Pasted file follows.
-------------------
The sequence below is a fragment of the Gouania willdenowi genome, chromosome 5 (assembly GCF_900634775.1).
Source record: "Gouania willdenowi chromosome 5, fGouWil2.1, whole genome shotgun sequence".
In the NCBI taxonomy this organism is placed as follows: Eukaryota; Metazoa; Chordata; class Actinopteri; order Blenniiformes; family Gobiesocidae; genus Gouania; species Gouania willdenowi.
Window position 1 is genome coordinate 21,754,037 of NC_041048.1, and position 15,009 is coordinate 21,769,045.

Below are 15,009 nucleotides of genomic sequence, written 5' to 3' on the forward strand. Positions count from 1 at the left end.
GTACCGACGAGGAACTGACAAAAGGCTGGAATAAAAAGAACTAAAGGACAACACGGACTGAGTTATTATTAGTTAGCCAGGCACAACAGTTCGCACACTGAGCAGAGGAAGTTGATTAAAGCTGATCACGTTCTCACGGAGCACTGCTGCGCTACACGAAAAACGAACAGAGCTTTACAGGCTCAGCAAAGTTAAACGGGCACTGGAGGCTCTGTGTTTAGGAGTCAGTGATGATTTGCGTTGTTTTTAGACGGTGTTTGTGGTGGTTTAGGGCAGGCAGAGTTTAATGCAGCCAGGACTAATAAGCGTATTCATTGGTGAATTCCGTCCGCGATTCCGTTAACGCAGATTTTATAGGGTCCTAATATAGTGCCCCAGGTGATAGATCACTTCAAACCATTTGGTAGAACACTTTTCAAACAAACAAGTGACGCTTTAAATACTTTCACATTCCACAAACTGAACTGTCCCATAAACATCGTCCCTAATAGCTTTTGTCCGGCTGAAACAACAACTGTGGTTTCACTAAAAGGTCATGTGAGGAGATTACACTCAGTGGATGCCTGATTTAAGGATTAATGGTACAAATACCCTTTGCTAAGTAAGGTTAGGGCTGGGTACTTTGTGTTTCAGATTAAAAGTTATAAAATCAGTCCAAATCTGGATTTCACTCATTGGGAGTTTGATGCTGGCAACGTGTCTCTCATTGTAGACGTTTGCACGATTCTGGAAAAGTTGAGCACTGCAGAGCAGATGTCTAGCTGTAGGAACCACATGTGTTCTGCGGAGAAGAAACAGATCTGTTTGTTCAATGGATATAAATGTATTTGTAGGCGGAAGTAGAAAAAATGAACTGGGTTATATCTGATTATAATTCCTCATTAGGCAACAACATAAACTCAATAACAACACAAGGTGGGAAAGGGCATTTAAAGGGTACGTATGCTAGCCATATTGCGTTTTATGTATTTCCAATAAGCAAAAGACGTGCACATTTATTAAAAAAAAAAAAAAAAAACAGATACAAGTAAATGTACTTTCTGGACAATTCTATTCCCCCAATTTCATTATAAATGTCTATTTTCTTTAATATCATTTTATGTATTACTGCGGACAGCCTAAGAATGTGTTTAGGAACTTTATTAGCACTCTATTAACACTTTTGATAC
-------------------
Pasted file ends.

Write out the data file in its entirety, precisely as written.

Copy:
The sequence below is a fragment of the Gouania willdenowi genome, chromosome 5 (assembly GCF_900634775.1).
Source record: "Gouania willdenowi chromosome 5, fGouWil2.1, whole genome shotgun sequence".
In the NCBI taxonomy this organism is placed as follows: Eukaryota; Metazoa; Chordata; class Actinopteri; order Blenniiformes; family Gobiesocidae; genus Gouania; species Gouania willdenowi.
Window position 1 is genome coordinate 21,754,037 of NC_041048.1, and position 15,009 is coordinate 21,769,045.

Below are 15,009 nucleotides of genomic sequence, written 5' to 3' on the forward strand. Positions count from 1 at the left end.
GTACCGACGAGGAACTGACAAAAGGCTGGAATAAAAAGAACTAAAGGACAACACGGACTGAGTTATTATTAGTTAGCCAGGCACAACAGTTCGCACACTGAGCAGAGGAAGTTGATTAAAGCTGATCACGTTCTCACGGAGCACTGCTGCGCTACACGAAAAACGAACAGAGCTTTACAGGCTCAGCAAAGTTAAACGGGCACTGGAGGCTCTGTGTTTAGGAGTCAGTGATGATTTGCGTTGTTTTTAGACGGTGTTTGTGGTGGTTTAGGGCAGGCAGAGTTTAATGCAGCCAGGACTAATAAGCGTATTCATTGGTGAATTCCGTCCGCGATTCCGTTAACGCAGATTTTATAGGGTCCTAATATAGTGCCCCAGGTGATAGATCACTTCAAACCATTTGGTAGAACACTTTTCAAACAAACAAGTGACGCTTTAAATACTTTCACATTCCACAAACTGAACTGTCCCATAAACATCGTCCCTAATAGCTTTTGTCCGGCTGAAACAACAACTGTGGTTTCACTAAAAGGTCATGTGAGGAGATTACACTCAGTGGATGCCTGATTTAAGGATTAATGGTACAAATACCCTTTGCTAAGTAAGGTTAGGGCTGGGTACTTTGTGTTTCAGATTAAAAGTTATAAAATCAGTCCAAATCTGGATTTCACTCATTGGGAGTTTGATGCTGGCAACGTGTCTCTCATTGTAGACGTTTGCACGATTCTGGAAAAGTTGAGCACTGCAGAGCAGATGTCTAGCTGTAGGAACCACATGTGTTCTGCGGAGAAGAAACAGATCTGTTTGTTCAATGGATATAAATGTATTTGTAGGCGGAAGTAGAAAAAATGAACTGGGTTATATCTGATTATAATTCCTCATTAGGCAACAACATAAACTCAATAACAACACAAGGTGGGAAAGGGCATTTAAAGGGTACGTATGCTAGCCATATTGCGTTTTATGTATTTCCAATAAGCAAAAGACGTGCACATTTATTAAAAAAAAAAAAAAAAAACAGATACAAGTAAATGTACTTTCTGGACAATTCTATTCCCCCAATTTCATTATAAATGTCTATTTTCTTTAATATCATTTTATGTATTACTGCGGACAGCCTAAGAATGTGTTTAGGAACTTTATTAGCACTCTATTAACACTTTTGATAC